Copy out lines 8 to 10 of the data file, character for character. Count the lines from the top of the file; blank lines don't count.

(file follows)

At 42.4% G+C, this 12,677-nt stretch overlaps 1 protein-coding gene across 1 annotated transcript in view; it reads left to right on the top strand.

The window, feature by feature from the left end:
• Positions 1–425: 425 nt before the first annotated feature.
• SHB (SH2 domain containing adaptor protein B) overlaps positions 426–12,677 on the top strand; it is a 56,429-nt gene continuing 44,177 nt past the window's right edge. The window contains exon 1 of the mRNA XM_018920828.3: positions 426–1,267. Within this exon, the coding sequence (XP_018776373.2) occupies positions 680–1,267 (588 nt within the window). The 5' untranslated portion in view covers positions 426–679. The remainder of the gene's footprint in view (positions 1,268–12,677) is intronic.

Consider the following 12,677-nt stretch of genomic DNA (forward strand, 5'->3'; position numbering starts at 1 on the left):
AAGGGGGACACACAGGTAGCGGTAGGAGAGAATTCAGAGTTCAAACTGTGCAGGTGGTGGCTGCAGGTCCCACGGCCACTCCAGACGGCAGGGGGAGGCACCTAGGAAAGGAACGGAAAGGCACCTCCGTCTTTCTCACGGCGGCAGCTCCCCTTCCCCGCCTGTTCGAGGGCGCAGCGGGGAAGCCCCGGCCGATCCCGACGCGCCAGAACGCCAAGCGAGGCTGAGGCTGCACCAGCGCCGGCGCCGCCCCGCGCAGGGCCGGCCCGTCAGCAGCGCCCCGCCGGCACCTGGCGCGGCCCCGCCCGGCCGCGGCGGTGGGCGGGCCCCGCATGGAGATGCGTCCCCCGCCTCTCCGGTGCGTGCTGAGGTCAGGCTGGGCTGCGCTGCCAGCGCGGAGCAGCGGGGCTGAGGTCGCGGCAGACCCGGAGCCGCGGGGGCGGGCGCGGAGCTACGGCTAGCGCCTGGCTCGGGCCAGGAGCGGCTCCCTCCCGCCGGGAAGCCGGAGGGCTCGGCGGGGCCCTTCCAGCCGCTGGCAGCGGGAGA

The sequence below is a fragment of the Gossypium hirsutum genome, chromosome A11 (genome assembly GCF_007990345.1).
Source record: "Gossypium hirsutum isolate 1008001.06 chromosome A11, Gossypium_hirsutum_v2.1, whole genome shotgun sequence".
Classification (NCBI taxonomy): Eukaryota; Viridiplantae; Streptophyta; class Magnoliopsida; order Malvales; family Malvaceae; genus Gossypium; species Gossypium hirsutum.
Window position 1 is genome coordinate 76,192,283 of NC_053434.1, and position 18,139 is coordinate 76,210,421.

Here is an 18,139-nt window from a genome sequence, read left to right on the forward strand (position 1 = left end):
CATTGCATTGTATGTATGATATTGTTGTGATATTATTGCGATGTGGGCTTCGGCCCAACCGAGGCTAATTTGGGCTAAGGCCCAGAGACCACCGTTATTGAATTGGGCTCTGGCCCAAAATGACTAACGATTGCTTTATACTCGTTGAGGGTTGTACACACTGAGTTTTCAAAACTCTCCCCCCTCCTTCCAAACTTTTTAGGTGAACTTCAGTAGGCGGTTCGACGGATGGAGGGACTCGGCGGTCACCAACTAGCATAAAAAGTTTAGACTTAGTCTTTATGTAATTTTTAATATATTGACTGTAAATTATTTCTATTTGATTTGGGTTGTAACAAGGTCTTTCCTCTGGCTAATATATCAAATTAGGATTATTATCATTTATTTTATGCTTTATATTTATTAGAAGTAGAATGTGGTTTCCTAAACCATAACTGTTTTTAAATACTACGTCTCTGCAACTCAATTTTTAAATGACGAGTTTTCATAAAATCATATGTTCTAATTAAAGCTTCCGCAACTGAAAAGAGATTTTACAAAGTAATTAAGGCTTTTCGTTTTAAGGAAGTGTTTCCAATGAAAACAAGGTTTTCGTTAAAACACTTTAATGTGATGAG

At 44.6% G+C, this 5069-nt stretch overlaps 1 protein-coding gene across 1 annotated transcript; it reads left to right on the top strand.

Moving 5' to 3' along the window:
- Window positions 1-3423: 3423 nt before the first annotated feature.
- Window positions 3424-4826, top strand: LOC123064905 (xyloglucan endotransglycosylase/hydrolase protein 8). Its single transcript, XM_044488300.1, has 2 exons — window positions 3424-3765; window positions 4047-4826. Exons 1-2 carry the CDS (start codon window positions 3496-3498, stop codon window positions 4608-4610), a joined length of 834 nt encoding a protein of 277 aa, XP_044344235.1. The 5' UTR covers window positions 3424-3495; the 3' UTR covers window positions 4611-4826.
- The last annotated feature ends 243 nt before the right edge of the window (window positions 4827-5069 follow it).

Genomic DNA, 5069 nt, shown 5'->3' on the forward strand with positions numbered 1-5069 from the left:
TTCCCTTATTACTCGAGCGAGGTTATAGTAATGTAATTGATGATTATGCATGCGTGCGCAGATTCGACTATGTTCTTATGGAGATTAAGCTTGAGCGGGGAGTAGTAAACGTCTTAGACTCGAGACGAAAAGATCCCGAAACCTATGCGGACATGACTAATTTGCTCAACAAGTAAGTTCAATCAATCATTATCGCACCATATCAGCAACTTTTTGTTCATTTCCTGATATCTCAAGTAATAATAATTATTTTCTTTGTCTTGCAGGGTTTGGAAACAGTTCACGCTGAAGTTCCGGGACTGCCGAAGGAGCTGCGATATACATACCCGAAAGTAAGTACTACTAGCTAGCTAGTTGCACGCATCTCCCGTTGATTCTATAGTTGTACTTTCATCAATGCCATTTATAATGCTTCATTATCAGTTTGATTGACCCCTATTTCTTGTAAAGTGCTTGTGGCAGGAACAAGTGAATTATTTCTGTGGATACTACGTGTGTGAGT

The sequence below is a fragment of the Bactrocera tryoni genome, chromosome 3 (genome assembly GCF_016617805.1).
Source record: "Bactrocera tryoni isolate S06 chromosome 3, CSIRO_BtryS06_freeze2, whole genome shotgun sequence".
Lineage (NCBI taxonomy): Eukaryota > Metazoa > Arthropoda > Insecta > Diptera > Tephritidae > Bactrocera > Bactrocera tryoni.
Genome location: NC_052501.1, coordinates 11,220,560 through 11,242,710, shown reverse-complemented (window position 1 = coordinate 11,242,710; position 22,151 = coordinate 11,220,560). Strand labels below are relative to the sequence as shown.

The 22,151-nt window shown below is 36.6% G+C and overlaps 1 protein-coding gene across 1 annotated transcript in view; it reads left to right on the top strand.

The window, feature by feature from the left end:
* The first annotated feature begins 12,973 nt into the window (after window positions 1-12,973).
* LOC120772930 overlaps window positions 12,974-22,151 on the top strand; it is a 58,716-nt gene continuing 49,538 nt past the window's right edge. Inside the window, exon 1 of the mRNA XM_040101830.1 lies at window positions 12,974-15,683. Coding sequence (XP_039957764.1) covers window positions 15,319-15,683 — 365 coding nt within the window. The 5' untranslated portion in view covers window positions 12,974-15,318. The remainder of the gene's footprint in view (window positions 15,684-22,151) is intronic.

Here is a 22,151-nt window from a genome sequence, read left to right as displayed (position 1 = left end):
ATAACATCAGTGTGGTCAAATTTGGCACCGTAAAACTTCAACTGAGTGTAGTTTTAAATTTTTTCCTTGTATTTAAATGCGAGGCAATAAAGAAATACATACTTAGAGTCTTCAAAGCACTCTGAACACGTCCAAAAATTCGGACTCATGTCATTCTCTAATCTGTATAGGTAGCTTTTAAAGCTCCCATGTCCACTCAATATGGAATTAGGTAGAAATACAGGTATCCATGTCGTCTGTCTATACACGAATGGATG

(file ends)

Source record: "Gossypium hirsutum isolate 1008001.06 chromosome A11, Gossypium_hirsutum_v2.1, whole genome shotgun sequence".
Classification (NCBI taxonomy): Eukaryota; Viridiplantae; Streptophyta; class Magnoliopsida; order Malvales; family Malvaceae; genus Gossypium; species Gossypium hirsutum.
Window position 1 is genome coordinate 76,192,283 of NC_053434.1, and position 18,139 is coordinate 76,210,421.